Autobiographical Identities in Contemporary Arab Literature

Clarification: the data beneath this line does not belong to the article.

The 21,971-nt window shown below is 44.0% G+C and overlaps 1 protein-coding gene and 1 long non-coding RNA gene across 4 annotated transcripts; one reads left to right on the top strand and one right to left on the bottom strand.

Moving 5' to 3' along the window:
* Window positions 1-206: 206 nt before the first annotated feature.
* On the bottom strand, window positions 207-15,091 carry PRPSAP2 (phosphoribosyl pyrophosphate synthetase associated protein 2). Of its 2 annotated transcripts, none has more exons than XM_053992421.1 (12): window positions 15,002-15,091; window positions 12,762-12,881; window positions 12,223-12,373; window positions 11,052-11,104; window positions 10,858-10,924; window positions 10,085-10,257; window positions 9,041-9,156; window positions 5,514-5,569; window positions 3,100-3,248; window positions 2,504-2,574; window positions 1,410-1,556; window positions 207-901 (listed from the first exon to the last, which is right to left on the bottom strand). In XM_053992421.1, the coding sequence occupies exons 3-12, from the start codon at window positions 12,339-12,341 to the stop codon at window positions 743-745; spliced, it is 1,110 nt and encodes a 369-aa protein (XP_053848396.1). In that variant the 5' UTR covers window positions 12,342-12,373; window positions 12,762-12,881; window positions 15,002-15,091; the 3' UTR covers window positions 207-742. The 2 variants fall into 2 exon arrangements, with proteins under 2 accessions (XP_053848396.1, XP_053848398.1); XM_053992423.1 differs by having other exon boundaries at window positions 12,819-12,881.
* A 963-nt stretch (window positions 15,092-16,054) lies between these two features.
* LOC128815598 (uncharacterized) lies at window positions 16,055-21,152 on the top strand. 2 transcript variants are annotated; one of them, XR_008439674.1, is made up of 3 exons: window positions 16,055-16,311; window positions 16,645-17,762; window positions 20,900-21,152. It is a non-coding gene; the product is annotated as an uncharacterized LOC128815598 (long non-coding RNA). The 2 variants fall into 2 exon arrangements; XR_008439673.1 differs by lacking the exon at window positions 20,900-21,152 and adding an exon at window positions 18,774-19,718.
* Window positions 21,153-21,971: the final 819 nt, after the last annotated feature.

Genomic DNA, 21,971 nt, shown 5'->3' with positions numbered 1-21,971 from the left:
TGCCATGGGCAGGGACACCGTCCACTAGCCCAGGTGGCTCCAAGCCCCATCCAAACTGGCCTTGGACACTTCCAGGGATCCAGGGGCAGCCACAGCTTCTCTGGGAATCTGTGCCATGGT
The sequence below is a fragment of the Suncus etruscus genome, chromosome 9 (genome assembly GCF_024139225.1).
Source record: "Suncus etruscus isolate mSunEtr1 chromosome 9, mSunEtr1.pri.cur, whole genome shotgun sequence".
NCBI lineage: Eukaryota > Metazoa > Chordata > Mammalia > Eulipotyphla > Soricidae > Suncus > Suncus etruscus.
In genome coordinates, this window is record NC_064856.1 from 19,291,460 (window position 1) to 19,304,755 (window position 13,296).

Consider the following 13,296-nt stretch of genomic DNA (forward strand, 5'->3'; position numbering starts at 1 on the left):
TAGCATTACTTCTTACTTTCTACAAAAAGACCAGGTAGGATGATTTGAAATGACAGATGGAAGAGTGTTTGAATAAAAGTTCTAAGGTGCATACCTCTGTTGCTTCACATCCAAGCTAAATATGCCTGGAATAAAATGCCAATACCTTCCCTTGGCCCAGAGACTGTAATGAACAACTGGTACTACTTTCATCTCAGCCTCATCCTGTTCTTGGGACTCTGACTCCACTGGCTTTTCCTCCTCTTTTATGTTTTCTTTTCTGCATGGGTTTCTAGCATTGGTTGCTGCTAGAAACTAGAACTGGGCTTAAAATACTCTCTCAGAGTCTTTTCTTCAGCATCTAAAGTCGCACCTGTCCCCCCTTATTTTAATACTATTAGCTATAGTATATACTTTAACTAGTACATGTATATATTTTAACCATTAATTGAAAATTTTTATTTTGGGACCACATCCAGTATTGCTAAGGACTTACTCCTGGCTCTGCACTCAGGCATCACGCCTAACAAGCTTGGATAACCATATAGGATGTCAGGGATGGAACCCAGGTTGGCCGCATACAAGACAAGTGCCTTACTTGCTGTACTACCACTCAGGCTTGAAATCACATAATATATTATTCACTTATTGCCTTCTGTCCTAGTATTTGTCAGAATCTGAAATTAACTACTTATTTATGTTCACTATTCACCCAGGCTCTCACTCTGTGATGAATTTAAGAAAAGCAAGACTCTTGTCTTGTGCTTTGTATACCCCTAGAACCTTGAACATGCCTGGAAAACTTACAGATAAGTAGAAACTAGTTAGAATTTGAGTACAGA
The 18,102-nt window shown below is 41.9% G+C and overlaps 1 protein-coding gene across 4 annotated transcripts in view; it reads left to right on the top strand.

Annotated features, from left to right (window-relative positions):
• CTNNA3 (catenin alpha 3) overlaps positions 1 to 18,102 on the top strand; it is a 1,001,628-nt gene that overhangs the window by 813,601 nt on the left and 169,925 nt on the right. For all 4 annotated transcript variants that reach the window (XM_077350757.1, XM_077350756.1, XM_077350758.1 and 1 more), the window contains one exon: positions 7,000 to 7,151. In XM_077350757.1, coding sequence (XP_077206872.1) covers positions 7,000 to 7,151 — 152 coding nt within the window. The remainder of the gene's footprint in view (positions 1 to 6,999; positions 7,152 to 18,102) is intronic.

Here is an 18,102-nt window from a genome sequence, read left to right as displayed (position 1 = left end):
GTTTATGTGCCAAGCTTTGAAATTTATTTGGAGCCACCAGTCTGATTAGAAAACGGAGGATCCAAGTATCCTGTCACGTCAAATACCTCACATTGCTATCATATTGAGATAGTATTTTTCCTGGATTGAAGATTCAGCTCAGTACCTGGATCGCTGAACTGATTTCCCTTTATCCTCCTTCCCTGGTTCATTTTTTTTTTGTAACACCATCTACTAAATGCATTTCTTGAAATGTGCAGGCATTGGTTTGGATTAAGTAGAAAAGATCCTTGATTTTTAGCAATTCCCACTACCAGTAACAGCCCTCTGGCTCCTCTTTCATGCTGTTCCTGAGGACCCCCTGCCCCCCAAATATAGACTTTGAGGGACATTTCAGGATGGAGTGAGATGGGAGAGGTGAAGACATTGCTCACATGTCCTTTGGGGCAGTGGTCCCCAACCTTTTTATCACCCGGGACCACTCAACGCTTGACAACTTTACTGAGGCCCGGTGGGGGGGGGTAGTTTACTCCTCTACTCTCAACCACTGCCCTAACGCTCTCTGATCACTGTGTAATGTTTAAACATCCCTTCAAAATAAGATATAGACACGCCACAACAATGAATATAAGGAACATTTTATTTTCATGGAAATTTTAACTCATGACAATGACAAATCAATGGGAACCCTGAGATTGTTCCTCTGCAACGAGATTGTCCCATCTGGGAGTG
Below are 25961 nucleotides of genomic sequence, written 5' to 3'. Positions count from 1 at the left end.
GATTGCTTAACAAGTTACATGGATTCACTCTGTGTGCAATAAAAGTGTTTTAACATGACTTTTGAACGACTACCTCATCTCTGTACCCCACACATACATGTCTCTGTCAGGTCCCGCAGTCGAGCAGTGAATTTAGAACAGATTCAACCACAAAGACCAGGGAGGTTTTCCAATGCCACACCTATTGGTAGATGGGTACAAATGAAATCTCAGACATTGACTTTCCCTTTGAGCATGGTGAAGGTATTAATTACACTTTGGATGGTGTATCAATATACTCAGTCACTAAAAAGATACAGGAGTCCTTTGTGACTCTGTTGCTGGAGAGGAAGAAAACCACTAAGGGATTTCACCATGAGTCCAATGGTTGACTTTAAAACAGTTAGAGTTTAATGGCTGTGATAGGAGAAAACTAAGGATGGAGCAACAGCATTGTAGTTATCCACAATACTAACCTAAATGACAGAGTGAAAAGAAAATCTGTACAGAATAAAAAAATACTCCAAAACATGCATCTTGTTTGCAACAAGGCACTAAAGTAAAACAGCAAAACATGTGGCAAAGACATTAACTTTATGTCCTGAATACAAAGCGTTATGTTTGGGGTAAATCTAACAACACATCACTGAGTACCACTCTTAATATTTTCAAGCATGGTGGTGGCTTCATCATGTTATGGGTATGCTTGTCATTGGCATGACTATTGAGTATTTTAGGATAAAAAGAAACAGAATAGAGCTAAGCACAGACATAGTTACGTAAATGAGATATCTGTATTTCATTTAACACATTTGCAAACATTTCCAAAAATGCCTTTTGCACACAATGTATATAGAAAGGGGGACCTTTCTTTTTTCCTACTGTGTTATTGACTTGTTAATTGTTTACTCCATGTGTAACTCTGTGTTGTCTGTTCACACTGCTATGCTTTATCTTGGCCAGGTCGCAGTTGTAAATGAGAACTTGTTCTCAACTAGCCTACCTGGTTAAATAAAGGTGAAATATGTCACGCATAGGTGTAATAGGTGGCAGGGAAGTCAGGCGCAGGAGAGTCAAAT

Arab autobiographical discourse remains a largely unexplored genre within Islamic and Middle Eastern literary studies. Responding to this scholarly oversight, Valerie Anishchenkova uses contemporary Arab autobiography to investigate various modes of cultural identity in twentieth-century Arab societies. During this period, autobiographical texts moved away from exemplary life narratives and toward more unorthodox techniques, such as erotic memoir writing, postmodernist self-fragmentation, cinematographic self-projection, and autobiographical blogging. Anishchenkova now sees the Arabic autobiographical genre as a mobile, unrestricted category arming authors with narrative tools to articulate their selfhood. Reading works from such Arab nations as Egypt, Iraq, Morocco, Syria, and Lebanon, Anishchenkova connects the century's rapid political and ideological developments to increasing autobiographical experimentation in Arabic works. The immense scope of her study also forces a consideration of film and cyber forms of self-representation.